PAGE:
The scheme for ensuring people have appropriate credentials for working with vulnerable people have been updated. Shirley Wright outlines the changes
The Independent Safeguarding Authority acts under powers derived from the Protection of Vulnerable Adults Act and the Protection of Children Act.
Since 12 October all vetting and barring decisions that the authority takes now come under the Safeguarding Vulnerable Group Act 2006, which created the vetting and barring scheme.
What do you need to know?
On 12 October, the power of the authority to bar individuals who pose a known risk from working or volunteering with children and vulnerable adults was further strengthened, as bodies such as NHS trusts and HM Prison Service came under the scheme and new criminal offences came into force.
The scheme will replace the current List 99, PoCA, PoVA, POCVA (Protection of Children and Vulnerable Adults), Unsuitable Persons and Disqualification Orders regimes.
There will be lists of people who are barred from “regulated activities”, which will cover a much wider range of jobs and activities than before, particularly in areas where there are vulnerable adults, such as the NHS and the Prison Service.
There will be a new duty to share information. Employers, social services and professional regulators will have to notify the authority of relevant information so any individuals who are known to pose a threat to a vulnerable group can be identified and barred from working with these groups.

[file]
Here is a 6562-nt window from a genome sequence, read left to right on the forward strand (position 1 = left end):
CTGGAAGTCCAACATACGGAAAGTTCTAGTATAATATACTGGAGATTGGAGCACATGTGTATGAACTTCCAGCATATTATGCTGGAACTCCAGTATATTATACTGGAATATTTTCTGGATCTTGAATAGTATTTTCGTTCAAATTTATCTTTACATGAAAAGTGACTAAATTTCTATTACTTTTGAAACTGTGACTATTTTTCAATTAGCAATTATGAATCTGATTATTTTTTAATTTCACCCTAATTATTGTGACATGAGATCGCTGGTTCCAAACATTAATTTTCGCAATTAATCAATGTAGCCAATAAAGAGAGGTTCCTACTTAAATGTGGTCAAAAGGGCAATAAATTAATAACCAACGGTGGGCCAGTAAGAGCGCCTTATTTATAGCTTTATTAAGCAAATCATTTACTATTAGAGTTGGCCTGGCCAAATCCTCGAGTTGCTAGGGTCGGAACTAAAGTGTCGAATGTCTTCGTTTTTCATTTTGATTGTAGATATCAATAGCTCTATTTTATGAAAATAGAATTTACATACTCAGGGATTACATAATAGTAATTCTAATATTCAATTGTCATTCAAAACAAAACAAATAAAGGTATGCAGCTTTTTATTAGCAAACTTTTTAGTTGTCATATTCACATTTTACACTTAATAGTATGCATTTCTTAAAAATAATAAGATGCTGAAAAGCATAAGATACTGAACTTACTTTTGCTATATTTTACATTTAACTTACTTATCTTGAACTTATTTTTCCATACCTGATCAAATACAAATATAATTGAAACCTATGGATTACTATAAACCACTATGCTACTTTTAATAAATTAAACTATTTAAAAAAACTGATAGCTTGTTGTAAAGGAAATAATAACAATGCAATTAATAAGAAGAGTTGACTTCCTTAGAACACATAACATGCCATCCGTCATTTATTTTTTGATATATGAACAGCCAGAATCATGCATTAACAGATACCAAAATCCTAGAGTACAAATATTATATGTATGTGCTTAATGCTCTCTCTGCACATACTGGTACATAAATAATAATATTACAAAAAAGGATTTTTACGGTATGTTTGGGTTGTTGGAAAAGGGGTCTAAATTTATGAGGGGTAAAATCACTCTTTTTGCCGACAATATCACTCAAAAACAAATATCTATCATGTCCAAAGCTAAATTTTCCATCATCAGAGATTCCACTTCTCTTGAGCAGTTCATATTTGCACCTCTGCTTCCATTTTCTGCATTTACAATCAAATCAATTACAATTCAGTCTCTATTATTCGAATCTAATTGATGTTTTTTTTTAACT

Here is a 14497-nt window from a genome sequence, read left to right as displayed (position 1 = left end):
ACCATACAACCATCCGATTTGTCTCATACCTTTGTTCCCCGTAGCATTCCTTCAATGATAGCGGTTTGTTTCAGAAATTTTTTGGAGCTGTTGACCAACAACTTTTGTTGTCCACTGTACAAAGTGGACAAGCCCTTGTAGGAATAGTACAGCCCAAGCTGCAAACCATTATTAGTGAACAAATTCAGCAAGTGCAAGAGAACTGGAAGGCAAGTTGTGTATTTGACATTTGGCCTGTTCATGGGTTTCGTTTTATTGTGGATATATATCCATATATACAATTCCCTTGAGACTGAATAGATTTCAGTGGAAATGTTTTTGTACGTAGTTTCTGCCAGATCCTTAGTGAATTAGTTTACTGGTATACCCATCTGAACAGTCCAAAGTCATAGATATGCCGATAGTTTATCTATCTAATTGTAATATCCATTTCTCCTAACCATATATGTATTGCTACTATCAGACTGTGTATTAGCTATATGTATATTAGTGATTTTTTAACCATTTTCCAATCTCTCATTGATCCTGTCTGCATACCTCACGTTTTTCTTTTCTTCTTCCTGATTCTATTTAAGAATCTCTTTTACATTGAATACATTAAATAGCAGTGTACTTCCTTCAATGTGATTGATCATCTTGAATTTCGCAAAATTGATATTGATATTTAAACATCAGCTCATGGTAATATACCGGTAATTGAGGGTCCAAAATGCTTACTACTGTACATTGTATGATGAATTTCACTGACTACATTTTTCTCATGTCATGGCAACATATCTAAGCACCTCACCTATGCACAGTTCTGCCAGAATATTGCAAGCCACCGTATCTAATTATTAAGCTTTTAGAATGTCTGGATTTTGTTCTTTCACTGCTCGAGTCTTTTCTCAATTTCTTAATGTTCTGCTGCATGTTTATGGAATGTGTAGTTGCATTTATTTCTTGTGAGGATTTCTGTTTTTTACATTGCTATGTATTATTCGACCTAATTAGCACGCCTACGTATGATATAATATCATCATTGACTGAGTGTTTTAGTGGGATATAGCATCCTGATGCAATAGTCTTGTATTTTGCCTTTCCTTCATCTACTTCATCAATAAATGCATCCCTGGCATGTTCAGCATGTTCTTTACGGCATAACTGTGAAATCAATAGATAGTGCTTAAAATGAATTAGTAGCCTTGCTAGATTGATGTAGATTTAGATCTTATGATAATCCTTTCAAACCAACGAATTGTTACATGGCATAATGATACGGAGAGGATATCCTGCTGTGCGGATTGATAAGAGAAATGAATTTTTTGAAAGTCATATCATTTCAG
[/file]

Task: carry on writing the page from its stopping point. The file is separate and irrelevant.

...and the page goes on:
New criminal offences will come into force. It will be a crime for a barred person to seek or do work with the vulnerable groups, and for employers to knowingly take them on.
From 26 July 2010, all new entrants in roles working with vulnerable groups and those who change jobs to work within these sectors will be able to register with the authority and be checked by them. At that time, it is not a legal requirement; it is an option to register.
However, by November 2010 there will be a legal requirement for employees to register with the scheme and for employers to check their status.
What is a regulated or controlled activity?
A regulated activity is defined as an activity that involves contact with children or vulnerable adults, in paid or voluntary work.
It will be a criminal offence for an employer to allow a barred person, or a person who is not yet registered with the authority, to work in any regulated activity.
Further, it will be a criminal offence when an employer takes on a person in a regulated activity if they fail to check the person’s status.
An activity could instead be deemed a controlled activity, which is defined as frequent or intensive support working in general health settings, the NHS and further education. It can also apply to working for specified organisations that have frequent access to sensitive records about children and vulnerable adults and to support work in adult social care.
An activity is controlled when frequent (once a month or more) or intensive (three or more days in a 30 day period).
It will be a criminal offence for an employer to take on an individual in a controlled activity if they fail to check that individual’s status.
However, an employer can permit a barred individual to work in a controlled activity, but only if sufficient safeguards are put in place.